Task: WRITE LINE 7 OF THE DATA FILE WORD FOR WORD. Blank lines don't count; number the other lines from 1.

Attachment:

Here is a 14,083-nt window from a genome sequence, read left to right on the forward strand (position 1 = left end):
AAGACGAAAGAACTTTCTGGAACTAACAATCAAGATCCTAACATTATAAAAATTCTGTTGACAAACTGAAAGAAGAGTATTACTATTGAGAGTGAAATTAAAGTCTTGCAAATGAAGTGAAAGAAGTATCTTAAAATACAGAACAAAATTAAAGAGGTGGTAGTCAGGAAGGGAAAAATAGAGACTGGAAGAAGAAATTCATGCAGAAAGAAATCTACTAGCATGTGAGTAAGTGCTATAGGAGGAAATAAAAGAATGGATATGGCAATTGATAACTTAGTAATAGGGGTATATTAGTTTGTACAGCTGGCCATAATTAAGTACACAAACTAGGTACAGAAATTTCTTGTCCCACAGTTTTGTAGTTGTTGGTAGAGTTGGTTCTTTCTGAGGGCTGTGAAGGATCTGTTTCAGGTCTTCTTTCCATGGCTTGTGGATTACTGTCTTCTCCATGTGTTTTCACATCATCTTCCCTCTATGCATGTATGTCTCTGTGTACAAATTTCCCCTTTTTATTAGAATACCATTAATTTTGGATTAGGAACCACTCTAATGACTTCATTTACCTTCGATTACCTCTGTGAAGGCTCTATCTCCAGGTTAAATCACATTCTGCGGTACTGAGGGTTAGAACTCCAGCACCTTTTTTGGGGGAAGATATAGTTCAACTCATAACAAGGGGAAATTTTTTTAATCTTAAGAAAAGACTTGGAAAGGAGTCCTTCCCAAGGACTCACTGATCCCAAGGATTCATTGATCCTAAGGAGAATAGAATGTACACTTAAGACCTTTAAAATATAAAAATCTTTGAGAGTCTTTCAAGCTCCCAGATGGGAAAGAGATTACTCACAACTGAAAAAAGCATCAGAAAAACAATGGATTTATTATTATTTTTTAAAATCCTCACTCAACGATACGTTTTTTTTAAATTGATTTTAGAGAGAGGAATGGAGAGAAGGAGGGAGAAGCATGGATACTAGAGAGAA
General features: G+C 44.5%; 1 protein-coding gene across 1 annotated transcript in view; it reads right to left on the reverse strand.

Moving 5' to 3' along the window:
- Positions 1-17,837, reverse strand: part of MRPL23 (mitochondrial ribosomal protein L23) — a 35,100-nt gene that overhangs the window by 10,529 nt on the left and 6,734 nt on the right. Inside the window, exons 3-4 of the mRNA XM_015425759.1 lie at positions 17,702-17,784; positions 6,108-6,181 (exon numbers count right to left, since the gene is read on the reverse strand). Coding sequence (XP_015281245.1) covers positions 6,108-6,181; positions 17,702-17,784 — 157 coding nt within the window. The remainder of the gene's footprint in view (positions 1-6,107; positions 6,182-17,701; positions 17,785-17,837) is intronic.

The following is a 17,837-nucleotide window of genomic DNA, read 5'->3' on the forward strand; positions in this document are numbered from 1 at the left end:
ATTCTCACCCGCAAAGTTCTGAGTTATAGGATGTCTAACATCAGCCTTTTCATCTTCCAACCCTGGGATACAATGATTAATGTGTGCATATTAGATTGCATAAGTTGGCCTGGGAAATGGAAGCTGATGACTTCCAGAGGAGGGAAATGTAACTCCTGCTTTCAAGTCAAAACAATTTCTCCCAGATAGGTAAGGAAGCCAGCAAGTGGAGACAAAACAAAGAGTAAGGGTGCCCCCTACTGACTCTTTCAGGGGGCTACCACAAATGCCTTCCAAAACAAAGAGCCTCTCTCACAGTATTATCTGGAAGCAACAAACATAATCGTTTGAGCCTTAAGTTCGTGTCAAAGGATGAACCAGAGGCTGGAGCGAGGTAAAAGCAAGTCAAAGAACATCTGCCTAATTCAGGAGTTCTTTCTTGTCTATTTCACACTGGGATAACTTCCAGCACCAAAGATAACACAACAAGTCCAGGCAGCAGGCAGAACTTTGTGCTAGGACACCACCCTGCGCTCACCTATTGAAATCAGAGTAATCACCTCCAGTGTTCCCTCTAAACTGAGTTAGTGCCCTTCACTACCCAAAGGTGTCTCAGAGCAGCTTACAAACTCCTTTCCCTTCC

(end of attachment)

ATTCTCACCCGCAAAGTTCTGAGTTATAGGATGTCTAACATCAGCCTTTTCATCTTCCAACCCTGGGATACAATGATTAATGTGTGCATATTAGATTGCATAAGTTGGCCTGGGAAATGGAAGCTGATGACTTCCAGAGGAGGGAAATGTAACTCCTGCTTTCAAGTCAAAACAATTTCTCCCAGATAGGTAAGGAAGCCAGCAAGTGGAGACAAAACAAAGAGTAAGGGTGCCCCCTACTGACTCTTTCAGGGGGCTACCACAAATGCCTTCCAAAACAAAGAGCCTCTCTCACAGTATTATCTGGAAGCAACAAACATAATCGTTTGAGCCTTAAGTTCGTGTCAAAGGATGAACCAGAGGCTGGAGCGAGGTAAAAGCAAGTCAAAGAACATCTGCCTAATTCAGGAGTTCTTTCTTGTCTATTTCACACTGGGATAACTTCCAGCACCAAAGATAACACAACAAGTCCAGGCAGCAGGCAGAACTTTGTGCTAGGACACCACCCTGCGCTCACCTATTGAAATCAGAGTAATCACCTCCAGTGTTCCCTCTAAACTGAGTTAGTGCCCTTCACTACCCAAAGGTGTCTCAGAGCAGCTTACAAACTCCTTTCCCTTCC